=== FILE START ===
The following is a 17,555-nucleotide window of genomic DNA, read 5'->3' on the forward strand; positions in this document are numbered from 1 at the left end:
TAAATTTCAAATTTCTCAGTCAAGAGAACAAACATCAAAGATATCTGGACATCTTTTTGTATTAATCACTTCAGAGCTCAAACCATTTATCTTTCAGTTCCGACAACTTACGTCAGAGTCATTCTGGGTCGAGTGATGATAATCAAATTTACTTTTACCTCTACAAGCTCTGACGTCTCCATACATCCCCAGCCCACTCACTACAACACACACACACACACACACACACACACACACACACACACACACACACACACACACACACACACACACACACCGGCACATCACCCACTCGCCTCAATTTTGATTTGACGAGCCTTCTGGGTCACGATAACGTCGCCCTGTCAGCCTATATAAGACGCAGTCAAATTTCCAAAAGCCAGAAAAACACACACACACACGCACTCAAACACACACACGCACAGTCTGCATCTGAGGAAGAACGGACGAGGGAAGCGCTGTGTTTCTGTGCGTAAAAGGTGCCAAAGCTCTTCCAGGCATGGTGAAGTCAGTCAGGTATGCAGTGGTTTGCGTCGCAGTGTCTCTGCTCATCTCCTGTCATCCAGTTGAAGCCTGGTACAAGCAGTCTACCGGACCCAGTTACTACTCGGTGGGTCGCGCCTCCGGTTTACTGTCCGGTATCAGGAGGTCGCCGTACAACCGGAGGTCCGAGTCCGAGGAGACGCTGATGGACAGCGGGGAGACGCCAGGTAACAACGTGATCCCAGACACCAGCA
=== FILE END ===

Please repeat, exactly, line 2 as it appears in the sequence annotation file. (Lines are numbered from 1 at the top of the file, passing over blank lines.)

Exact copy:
TAAATTTCAAATTTCTCAGTCAAGAGAACAAACATCAAAGATATCTGGACATCTTTTTGTATTAATCACTTCAGAGCTCAAACCATTTATCTTTCAGTTCCGACAACTTACGTCAGAGTCATTCTGGGTCGAGTGATGATAATCAAATTTACTTTTACCTCTACAAGCTCTGACGTCTCCATACATCCCCAGCCCACTCACTACAACACACACACACACACACACACACACACACACACACACACACACACACACACACACACACACACACACACACCGGCACATCACCCACTCGCCTCAATTTTGATTTGACGAGCCTTCTGGGTCACGATAACGTCGCCCTGTCAGCCTATATAAGACGCAGTCAAATTTCCAAAAGCCAGAAAAACACACACACACACGCACTCAAACACACACACGCACAGTCTGCATCTGAGGAAGAACGGACGAGGGAAGCGCTGTGTTTCTGTGCGTAAAAGGTGCCAAAGCTCTTCCAGGCATGGTGAAGTCAGTCAGGTATGCAGTGGTTTGCGTCGCAGTGTCTCTGCTCATCTCCTGTCATCCAGTTGAAGCCTGGTACAAGCAGTCTACCGGACCCAGTTACTACTCGGTGGGTCGCGCCTCCGGTTTACTGTCCGGTATCAGGAGGTCGCCGTACAACCGGAGGTCCGAGTCCGAGGAGACGCTGATGGACAGCGGGGAGACGCCAGGTAACAACGTGATCCCAGACACCAGCA